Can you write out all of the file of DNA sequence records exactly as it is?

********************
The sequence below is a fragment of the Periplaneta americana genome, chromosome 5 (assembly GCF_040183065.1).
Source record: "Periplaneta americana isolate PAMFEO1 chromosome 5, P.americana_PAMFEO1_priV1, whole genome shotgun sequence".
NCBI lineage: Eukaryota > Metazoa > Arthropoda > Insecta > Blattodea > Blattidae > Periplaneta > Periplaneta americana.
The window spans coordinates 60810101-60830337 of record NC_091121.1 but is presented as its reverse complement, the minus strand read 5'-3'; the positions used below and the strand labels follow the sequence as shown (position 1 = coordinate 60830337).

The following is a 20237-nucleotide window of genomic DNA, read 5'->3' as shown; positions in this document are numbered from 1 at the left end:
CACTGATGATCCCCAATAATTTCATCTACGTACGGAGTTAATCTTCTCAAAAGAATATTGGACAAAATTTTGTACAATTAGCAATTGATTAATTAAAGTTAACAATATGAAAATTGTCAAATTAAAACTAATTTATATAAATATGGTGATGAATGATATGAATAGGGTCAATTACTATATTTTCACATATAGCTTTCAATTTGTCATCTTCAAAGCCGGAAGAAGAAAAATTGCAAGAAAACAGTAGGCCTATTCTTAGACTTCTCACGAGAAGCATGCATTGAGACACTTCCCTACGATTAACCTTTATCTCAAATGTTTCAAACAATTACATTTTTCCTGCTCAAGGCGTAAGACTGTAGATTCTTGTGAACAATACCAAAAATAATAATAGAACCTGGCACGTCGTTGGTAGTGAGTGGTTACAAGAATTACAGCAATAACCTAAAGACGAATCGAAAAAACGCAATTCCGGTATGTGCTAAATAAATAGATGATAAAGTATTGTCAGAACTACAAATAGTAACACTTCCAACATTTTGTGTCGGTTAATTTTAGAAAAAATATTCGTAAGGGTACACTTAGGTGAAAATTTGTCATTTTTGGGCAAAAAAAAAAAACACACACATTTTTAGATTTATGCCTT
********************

The sequence below is a fragment of the Periplaneta americana genome, chromosome 5 (assembly GCF_040183065.1).
Source record: "Periplaneta americana isolate PAMFEO1 chromosome 5, P.americana_PAMFEO1_priV1, whole genome shotgun sequence".
NCBI lineage: Eukaryota > Metazoa > Arthropoda > Insecta > Blattodea > Blattidae > Periplaneta > Periplaneta americana.
The window spans coordinates 60810101-60830337 of record NC_091121.1 but is presented as its reverse complement, the minus strand read 5'-3'; the positions used below and the strand labels follow the sequence as shown (position 1 = coordinate 60830337).

The following is a 20237-nucleotide window of genomic DNA, read 5'->3' as shown; positions in this document are numbered from 1 at the left end:
CACTGATGATCCCCAATAATTTCATCTACGTACGGAGTTAATCTTCTCAAAAGAATATTGGACAAAATTTTGTACAATTAGCAATTGATTAATTAAAGTTAACAATATGAAAATTGTCAAATTAAAACTAATTTATATAAATATGGTGATGAATGATATGAATAGGGTCAATTACTATATTTTCACATATAGCTTTCAATTTGTCATCTTCAAAGCCGGAAGAAGAAAAATTGCAAGAAAACAGTAGGCCTATTCTTAGACTTCTCACGAGAAGCATGCATTGAGACACTTCCCTACGATTAACCTTTATCTCAAATGTTTCAAACAATTACATTTTTCCTGCTCAAGGCGTAAGACTGTAGATTCTTGTGAACAATACCAAAAATAATAATAGAACCTGGCACGTCGTTGGTAGTGAGTGGTTACAAGAATTACAGCAATAACCTAAAGACGAATCGAAAAAACGCAATTCCGGTATGTGCTAAATAAATAGATGATAAAGTATTGTCAGAACTACAAATAGTAACACTTCCAACATTTTGTGTCGGTTAATTTTAGAAAAAATATTCGTAAGGGTACACTTAGGTGAAAATTTGTCATTTTTGGGCAAAAAAAAAAAACACACACATTTTTAGATTTATGCCTT